Friday, June 1, 2012

No deadly force jury charge in wrongful death case against the police

If you lose the trial, and you really must take up an appeal, consider challenging the trial court's jury instructions. If the jury doesn't have the right instructions, it could not have made the correct decision, right? Yes, but not this case.

The case is Terranova v. State of New York, decided on April 16. This case arises from a roadblock gone awry. The police set up the roadblock on the Sprain Brook Parkway in Westchester County because some motorcyclists were riding erratically. When three motorcyclists approached the roadblock, there was already a traffic tie-up. When a BMW in the center lane abruptly moved into another lane, it caused a chain reaction. One cyclist crashed into the vehicle. Another drove into the median. A third drove into the median to avoid an accident and jumped off his motorcycle, striking his chest on another motorcycle. He ultimately died from the chest injuries.

The case went to trial on a Fourth Amendment theory that the police had seized the cyclists without justification and had used excessive force. The lost at trial. The appeal argues that, although the trial court used the basic excessive force jury charge, it should have also instructed the jury on a "deadly force" charge that presumably would have made it easier for the plaintiffs to win. The Court of Appeals (Winter, Lynch and Carney) notes that, for a time, some courts interpreted Tennessee v. Garner, 471 U.S. 1 (1985), to mean that "the Supreme Court ... established a special rule concerning deadly force, which could require a separate jury instruction in which police conduct created a substantial risk of death or serious bodily injury." However, in Scott v. Harris, 550 U.S. 372 (2007), the Court rejected that interpretation.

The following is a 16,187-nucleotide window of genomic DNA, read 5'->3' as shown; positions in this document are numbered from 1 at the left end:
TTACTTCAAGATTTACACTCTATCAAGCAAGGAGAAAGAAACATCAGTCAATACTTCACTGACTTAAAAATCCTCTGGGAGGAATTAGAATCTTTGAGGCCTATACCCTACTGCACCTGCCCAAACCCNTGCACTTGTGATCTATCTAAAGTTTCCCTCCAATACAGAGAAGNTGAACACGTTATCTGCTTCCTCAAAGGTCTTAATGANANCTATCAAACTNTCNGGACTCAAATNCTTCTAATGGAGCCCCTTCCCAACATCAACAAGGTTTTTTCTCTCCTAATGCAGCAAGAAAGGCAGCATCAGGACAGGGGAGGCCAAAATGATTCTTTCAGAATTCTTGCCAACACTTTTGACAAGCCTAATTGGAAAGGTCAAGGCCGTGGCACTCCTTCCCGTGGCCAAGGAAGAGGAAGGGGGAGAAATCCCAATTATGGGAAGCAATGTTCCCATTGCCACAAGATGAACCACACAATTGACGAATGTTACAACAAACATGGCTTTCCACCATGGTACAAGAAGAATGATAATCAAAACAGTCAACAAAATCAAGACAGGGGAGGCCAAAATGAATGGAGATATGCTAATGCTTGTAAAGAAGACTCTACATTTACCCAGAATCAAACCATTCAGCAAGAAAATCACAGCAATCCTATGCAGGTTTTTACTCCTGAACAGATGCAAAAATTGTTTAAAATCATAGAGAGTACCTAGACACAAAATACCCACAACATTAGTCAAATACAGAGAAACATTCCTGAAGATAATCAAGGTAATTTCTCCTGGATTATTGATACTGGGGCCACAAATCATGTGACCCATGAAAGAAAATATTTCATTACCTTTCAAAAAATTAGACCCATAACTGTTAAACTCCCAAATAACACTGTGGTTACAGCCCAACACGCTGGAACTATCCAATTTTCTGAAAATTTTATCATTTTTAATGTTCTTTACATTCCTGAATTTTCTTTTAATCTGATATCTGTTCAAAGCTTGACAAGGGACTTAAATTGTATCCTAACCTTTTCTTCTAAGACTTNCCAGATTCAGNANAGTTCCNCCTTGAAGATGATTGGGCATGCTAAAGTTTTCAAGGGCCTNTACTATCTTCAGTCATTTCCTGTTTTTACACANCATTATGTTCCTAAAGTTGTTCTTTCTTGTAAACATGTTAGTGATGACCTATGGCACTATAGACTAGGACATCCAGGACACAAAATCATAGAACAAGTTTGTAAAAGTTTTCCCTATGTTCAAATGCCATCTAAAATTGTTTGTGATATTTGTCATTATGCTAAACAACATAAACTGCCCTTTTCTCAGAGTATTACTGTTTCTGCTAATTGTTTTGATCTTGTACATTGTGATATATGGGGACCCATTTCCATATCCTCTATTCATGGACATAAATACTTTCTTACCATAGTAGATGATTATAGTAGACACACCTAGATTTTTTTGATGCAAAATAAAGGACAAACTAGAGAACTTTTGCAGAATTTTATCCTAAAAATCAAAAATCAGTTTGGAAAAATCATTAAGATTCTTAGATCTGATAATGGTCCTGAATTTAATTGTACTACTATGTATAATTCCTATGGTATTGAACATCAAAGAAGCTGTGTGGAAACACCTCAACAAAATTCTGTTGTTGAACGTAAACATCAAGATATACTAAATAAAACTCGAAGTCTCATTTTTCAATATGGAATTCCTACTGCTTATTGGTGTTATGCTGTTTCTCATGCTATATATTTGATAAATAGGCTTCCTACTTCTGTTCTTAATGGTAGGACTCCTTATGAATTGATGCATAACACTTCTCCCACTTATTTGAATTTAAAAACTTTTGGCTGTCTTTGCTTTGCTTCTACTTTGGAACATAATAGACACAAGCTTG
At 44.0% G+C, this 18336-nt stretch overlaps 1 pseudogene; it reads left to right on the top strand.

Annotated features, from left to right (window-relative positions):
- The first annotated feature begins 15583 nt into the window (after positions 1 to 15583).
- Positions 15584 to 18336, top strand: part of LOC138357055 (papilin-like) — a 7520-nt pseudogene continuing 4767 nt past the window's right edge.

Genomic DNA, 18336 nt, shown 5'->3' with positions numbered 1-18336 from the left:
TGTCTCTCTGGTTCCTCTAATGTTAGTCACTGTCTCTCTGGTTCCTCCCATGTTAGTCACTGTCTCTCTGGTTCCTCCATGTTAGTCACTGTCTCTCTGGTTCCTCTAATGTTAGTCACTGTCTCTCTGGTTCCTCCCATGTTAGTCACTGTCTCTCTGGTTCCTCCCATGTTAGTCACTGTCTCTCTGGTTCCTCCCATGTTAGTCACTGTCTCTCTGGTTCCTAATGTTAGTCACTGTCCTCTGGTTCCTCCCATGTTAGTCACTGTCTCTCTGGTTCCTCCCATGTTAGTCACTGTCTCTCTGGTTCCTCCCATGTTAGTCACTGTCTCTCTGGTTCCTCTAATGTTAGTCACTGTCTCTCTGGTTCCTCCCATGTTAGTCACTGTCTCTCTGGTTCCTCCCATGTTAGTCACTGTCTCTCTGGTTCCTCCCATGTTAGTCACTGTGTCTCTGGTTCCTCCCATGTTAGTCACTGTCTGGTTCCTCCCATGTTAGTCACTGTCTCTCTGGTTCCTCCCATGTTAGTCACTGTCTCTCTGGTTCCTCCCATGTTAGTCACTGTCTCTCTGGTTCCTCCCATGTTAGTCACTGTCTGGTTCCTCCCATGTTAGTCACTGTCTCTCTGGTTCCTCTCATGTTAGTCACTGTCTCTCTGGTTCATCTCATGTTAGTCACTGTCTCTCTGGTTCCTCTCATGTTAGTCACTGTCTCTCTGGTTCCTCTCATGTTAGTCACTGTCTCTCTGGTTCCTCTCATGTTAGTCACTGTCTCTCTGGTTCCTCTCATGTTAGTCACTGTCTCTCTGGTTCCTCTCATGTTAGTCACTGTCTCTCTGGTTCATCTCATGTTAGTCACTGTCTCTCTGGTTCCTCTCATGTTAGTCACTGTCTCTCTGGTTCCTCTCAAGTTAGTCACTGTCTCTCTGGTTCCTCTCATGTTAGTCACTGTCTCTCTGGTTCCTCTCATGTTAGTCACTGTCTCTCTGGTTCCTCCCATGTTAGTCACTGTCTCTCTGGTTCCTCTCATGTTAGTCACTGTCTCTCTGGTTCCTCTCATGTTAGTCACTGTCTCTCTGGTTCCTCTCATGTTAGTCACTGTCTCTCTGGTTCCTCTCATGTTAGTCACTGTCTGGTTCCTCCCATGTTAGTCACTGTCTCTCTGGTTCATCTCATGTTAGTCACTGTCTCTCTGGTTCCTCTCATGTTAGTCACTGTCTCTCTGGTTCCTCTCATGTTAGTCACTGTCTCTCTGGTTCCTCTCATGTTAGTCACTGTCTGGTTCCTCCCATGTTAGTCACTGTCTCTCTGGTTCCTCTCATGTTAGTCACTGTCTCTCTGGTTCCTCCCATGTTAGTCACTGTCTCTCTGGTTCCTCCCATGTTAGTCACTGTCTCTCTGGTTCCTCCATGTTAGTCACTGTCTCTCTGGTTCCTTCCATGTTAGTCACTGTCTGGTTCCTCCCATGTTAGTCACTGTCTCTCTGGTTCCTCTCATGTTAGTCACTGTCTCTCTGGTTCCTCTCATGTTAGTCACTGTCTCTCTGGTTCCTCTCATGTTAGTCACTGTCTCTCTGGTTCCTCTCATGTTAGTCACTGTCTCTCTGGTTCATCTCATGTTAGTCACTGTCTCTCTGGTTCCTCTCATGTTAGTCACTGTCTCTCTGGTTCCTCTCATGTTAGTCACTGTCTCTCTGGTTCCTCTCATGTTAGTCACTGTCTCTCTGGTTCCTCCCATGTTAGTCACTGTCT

So, the Second Circuit provides the operative rule: "absent evidence of the use of force highly likely to have deadly effects ..., a jury instruction regarding justifications for the use of deadly force is inappropriate, and the usual instructions regarding the use of excessive force are adequate." As this case involves a mere traffic stop and was not intended to seriously injure suspects, it doesn't apply here. No new trial for the plaintiffs.

1 comment:

Anonymous said...

This was not a mere traffic stop as you assert. This traffic stop was erected for the sole purpose of stopping the Motorcyclists who later crashed. These motorcyclists had no knowledge that they were being targeted for a stop and were never given the opportunity to voluntarily comply. The troopers on the other hand DID have knowledge that the motorcyclists were traveling at high speeds and still decided that putting a road stoppage in front of speeding vehicles who did not know about was a good idea. Finally, you forgot to mention that the BMW that "abruptly" changed lanes and caused a "chain reaction", was directed to do so by a state trooper. This detail that you left out was provided by an eye witness. None other than the driver of the BMW. These are important distinctions that your blog leaves out.